The portable classroom was designed this way so it can be moved by truck to other remote areas where there is little or no electricity. Solar panels are not made out of conventional material, more of a rubber-like substance that would handle the constant moving, thus preventing the panels from breaking. The structure is also insulated and ventilated so it could maintain a temperate climate.
The company is exploring a different venue than Microsoft. People in Africa may be introduced to the Internet with a smartphone instead of a personal computer. For this reason part of Samsung's overall marketing strategy is to create awareness of itself by investing in the country's infrastructure.
These portable Internet classrooms are one way they are educating people on who they are. Since the company recently announced that it is doubling efforts to solicit smartphone sales, this is a good way for the company to introduce itself in South Africa. It may not be a wide broadband distribution philosophy like Microsoft and Google are exploring, but it could have a place as an "Internet station" for rural parts of Africa.
The different innovative technologies and ideas that companies like Microsoft, Google, and Samsung are bringing to rural parts of the globe are exciting to read about. I believe the initial success of any of these companies lies in a bigger vision than just providing Internet. There isn't one technology that I have seen that stands out from the rest that I will consider the "Holy Grail" of rural global Internet service. I am sure over time there will be numerous ways that countries will find to provide access to rural areas.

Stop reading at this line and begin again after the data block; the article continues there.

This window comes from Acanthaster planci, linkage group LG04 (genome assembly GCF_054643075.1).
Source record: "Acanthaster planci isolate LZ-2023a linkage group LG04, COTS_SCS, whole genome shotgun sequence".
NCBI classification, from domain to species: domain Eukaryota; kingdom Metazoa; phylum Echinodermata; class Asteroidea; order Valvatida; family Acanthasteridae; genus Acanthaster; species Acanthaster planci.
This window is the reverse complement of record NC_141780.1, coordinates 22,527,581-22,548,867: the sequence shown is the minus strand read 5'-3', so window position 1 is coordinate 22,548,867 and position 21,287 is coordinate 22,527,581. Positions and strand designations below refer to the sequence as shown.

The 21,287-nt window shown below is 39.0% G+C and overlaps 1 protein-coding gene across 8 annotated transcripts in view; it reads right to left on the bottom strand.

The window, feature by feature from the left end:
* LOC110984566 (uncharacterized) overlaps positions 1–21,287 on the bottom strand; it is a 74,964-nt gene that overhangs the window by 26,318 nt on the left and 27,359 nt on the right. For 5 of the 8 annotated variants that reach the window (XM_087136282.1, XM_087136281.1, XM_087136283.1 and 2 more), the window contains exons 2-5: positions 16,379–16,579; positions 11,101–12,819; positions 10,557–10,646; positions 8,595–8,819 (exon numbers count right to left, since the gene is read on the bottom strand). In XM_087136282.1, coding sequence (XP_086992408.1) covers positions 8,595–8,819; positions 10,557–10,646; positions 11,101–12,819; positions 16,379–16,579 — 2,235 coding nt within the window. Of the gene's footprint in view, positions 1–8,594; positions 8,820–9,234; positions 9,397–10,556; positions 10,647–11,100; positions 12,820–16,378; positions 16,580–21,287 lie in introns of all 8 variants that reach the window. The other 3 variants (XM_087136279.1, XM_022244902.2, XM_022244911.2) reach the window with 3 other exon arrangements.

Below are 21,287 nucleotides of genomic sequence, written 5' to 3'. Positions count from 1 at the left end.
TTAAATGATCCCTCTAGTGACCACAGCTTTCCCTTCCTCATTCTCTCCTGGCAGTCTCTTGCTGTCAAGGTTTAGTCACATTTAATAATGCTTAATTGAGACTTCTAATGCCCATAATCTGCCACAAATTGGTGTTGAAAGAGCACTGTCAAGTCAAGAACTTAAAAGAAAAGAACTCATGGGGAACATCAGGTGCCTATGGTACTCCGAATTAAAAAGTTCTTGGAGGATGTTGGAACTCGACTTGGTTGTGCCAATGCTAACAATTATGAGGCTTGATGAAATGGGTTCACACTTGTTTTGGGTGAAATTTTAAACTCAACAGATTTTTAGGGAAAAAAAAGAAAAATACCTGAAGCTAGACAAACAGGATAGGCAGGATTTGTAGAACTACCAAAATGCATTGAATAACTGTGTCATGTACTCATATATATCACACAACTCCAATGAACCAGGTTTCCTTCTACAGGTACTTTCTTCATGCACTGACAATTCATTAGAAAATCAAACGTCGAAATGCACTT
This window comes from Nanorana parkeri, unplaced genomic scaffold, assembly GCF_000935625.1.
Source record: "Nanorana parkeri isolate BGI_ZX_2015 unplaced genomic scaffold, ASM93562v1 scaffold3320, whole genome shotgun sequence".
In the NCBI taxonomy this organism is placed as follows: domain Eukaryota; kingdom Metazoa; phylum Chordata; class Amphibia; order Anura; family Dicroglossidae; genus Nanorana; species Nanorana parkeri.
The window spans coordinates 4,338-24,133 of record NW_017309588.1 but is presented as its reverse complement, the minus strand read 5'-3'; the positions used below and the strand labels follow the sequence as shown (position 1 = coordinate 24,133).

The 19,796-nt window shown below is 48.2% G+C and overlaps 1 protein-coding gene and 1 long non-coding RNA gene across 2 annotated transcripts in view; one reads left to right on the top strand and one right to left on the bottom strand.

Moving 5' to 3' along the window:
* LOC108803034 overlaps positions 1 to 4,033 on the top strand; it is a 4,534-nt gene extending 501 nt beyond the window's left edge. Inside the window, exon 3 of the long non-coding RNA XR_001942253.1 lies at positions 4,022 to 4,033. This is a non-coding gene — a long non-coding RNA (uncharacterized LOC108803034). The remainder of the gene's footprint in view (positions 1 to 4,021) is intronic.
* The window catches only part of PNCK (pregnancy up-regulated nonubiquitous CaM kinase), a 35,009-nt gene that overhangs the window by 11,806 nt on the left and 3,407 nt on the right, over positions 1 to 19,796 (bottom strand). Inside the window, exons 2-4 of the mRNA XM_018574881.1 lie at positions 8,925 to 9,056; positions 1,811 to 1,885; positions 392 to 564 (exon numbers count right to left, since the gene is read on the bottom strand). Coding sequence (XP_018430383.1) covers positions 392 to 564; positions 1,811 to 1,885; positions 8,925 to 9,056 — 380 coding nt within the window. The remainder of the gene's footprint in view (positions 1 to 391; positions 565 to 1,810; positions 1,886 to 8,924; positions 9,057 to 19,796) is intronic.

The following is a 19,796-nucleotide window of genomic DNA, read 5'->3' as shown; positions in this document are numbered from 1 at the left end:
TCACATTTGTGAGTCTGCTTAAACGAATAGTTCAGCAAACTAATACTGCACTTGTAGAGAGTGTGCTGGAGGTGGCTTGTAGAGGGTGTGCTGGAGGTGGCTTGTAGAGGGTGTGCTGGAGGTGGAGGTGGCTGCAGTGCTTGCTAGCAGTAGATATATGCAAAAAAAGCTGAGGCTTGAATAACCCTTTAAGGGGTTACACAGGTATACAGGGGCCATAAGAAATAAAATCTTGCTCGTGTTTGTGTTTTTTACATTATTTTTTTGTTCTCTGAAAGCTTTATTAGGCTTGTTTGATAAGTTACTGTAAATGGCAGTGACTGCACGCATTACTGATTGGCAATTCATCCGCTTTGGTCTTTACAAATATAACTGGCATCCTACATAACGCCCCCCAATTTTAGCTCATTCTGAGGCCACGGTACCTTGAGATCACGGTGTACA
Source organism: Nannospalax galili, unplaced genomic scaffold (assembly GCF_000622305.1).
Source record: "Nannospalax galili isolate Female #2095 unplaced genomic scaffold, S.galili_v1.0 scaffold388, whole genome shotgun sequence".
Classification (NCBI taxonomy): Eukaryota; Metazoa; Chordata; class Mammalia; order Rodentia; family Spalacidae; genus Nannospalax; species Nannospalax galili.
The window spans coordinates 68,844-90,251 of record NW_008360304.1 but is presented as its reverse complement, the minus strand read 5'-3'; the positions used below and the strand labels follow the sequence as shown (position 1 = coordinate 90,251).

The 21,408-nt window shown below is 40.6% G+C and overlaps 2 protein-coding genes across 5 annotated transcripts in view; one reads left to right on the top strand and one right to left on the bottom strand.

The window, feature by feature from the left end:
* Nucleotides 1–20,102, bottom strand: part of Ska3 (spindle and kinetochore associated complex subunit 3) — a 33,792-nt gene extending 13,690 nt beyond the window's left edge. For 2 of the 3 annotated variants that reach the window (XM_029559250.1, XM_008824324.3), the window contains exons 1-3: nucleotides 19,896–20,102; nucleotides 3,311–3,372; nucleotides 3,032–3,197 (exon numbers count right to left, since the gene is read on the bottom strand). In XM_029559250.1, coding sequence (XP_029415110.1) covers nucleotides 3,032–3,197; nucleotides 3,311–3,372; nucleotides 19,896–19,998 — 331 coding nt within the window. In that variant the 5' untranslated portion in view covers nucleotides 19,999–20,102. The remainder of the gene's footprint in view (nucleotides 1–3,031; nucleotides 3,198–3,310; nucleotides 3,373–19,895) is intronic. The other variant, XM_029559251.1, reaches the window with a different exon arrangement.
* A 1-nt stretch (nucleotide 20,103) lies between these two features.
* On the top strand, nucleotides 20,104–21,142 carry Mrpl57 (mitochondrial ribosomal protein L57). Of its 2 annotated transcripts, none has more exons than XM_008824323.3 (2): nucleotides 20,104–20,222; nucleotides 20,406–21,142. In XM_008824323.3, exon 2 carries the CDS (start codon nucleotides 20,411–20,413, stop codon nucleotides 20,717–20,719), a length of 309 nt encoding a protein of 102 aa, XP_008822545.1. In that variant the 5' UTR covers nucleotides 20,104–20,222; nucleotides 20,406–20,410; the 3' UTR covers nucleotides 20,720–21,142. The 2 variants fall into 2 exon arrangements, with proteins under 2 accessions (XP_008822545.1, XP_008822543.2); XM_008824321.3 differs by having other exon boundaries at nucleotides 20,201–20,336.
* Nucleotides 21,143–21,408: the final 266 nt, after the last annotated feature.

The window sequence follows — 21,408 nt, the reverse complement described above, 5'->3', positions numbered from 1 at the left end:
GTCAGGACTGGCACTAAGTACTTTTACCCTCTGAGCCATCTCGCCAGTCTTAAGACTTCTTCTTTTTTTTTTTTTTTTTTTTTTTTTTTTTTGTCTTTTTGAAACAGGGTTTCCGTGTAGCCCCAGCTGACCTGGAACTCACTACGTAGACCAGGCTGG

I believe the bigger picture will be companies like the big three developing equipment like microprocessors and low-cost smartphones powered by their operating systems to connect to these wireless networks. This will allow them to sell hardware and possibly Internet access to the communities they provide for.
I tip my hat to the innovative ways these companies are bringing Internet access to these areas. I also can't blame them for wanting to expand their "product market" to these areas also. If it was me not only would I like to provide Internet access but if I was involved in selling mobile and hardware products that accessed the Internet, I would want people that live in those areas to buy my products too.